Are you long-in-the-tooth enough to remember Jim Britt?
You have to be pretty old to recall him, but there was a time that Britt's voice was the most recognizable in all New England; he reigned supreme. Then, it all disappeared.
In the 1940s, he was the undisputed king of sports broadcasters in New England. Back in the day when road games of baseball teams were not broadcast, he called the home games of both the Red Sox and the Boston Braves. Even then there was a network of local stations that carried the games, so his voice was heard throughout New England. Baseball telecasts came along in the last few years of the decade, although they were few and far between. On June 15, 1948, when the first baseball game in New England ever to be televised (Braves versus Chicago Cubs) went on the air, Jim Britt was the man behind the microphone. His was the voice of baseball in New England.
Back then, the New England Patriots did not even exist. The Boston Celtics were just in their infancy; the Celtics played in what was then considered to be an insignificant league. The Bruins did exist and had their hard core fans, but most people thought of hockey as a strictly Canadian game. Baseball was practically the only thing that mattered in sports around here; and Jim Britt ruled the roost.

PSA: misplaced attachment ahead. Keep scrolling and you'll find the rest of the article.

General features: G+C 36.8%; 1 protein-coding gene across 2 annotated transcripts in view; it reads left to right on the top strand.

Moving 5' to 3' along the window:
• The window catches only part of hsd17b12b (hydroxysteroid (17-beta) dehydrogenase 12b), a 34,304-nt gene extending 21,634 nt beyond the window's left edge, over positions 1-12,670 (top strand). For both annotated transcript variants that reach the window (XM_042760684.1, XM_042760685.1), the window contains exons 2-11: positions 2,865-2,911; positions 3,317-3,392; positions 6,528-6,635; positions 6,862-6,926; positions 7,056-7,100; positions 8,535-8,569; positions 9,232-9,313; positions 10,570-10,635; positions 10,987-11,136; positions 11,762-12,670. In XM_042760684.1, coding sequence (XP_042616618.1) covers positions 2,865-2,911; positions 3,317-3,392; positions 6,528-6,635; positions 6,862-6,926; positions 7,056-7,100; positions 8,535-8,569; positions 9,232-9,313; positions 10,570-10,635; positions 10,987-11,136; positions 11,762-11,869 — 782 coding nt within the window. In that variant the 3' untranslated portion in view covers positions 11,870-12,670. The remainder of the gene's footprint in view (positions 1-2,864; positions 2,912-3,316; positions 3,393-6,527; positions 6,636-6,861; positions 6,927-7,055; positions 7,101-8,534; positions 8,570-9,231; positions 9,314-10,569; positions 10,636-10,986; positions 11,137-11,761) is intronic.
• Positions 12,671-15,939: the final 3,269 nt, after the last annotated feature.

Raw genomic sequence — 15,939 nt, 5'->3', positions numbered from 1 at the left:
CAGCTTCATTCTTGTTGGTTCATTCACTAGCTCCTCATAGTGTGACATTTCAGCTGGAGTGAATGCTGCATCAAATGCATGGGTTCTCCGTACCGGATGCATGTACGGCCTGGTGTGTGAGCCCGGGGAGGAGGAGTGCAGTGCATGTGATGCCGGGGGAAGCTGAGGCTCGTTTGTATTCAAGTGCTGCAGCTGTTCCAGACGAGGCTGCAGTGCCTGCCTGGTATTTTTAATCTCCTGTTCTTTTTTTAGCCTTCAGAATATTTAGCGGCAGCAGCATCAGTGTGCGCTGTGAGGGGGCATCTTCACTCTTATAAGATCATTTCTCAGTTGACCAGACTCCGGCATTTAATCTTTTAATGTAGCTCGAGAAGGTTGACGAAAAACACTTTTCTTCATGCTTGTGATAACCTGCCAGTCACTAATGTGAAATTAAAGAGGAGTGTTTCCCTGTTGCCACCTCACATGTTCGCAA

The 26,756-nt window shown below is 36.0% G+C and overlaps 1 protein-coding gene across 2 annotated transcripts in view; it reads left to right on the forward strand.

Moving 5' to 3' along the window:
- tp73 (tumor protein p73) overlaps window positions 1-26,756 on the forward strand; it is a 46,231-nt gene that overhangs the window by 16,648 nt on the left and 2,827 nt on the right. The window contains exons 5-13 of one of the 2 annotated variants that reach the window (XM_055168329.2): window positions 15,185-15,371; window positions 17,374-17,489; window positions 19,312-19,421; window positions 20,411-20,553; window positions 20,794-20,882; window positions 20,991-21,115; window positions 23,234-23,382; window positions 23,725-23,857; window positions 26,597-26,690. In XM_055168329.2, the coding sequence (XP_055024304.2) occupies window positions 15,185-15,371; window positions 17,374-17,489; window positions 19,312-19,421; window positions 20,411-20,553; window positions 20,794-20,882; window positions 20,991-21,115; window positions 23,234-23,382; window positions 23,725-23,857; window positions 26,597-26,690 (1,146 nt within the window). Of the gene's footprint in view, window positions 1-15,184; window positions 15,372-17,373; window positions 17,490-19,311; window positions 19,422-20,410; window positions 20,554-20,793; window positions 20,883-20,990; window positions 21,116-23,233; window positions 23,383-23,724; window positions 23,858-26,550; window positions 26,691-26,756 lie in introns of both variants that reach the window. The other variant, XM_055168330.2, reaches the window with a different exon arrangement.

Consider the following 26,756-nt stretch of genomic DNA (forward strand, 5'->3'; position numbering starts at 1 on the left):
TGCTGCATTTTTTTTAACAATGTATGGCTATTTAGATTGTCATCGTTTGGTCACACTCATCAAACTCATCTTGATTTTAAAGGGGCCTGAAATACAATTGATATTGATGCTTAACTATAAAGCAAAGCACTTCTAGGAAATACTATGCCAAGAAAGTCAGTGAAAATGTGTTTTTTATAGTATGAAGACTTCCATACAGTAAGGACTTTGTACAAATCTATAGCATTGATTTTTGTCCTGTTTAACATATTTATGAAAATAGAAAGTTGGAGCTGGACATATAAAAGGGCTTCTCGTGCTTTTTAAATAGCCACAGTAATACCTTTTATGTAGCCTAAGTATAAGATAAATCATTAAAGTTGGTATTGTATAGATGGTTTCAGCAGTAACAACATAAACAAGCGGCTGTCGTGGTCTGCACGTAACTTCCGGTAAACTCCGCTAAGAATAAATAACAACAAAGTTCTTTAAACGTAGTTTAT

If a home game was rained out, Britt would call the game of whichever team was on the road by telegraphic recreation. He would sit in a studio with a telegraph machine clattering out bare-bones information such as, "Henrich grounds out to second," and dress it up by saying something like, "Henrich slaps a ground ball up the middle but Doerr makes a backhand stop, spins and fires to first, getting him by half a step."